Friday, 6 March 2009

The old is better?

My former pupil (and now my cousin!) Andy left this comment on my birthday letter post. I was going to comment back there but the old grey cells started going into overdrive so I thought I'd better make it into a post in it's own right.

"I prefer the old language version of the new testament. I guess it seems more genuine to me"

As I was recommending the reading the New International Version or the English Standard Version of the Bible obviously I would disagree! But not only do I think newer translations are better, but they are also older. Here's my thinking...

Personal. Before I became a christian I tried reading the Bible 3 times I think. I failed every time, because (a) I started at Genesis and (b) I was reading the old King James Version. I wasn't until my then girlfriend gave me a New International Version that I understood enough to get offended by Jesus and his outrageous claims. The dated language had softened the impact and made it seem, well, more unreal.

Intentional. One of the main contributors to the English language Bible was William Tyndale. The English Bible became known as the 'King James' or 'Authorised Version' (meaning authorised by the King not God!) Tyndale saw people ignorant of the truth of God because the Bible was locked up in Latin, a dead language that no one spoke anymore. Sound familiar? The Driving passion of his life was

"If God spare my life, ere many years I will cause a boy that driveth the plough to know more of the Scripture, than he [the Pope] doust".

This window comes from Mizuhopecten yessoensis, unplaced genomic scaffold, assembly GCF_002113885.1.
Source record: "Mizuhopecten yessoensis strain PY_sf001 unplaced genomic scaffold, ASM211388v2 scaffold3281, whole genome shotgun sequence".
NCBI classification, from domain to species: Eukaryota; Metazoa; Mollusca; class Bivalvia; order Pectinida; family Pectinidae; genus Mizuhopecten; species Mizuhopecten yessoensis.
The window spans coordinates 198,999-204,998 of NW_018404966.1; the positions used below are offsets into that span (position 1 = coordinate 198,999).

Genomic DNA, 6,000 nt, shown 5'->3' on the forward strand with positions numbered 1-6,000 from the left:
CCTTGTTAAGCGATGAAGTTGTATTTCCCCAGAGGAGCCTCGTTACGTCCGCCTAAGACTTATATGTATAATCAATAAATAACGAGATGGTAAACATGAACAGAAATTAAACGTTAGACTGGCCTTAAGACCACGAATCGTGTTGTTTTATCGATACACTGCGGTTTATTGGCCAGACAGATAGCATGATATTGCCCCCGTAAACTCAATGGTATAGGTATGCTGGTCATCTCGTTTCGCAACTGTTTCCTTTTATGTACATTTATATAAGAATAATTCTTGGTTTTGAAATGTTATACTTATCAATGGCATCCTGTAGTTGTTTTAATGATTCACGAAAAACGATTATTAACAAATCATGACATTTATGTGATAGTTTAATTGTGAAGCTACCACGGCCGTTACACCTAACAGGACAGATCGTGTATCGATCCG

This was made possible because Tyndale and others translated the Bible not just into English, but in a form that was spoken by plough boys not professors. Over time that form of the language become more lofty and 'professorial' but it didn't start out that way and it wasn't Tyndale's intention. In fact I think he would be horrified to know people were still using it!

Representational O.k. so Tyndale didn't intend it, but who cares? What about what God intended? That's what really matters right? Well in the time of Jesus there were two forms of Greek. The first was used in the law courts and important documents the other was the Greek of the market place, called 'Koine' or common Greek. Perhaps unsurprisingly for the God who came to earth to live as a carpenter in a small town the middle of nowhere, he entrusted the most important message in the world to the language of the street, as spoken by fishermen and farmers.

Historical. So here's where it gets weird. The King James version was completed in 1611, translated from the best and oldest copies of the Greek, Hebrew & Aramaic scrolls available. Since then we have had nearly 400 years of discovering manuscripts, many of then older than anything Tyndale and his peers had access to. And who knows how many more ancient manuscripts have been found that shed light on nuances of meanings particular words, grammar & syntax. So if you
're wary of attempts to modernise God's word and make it trendy and you want to be faithful to the need to get a new bible!

Does that make sense?
Anyone who uses a modern translation - want to add anything?
Anyone who can read Greek - what's your perspective? (please don't get too technical, we're amateurs here!)

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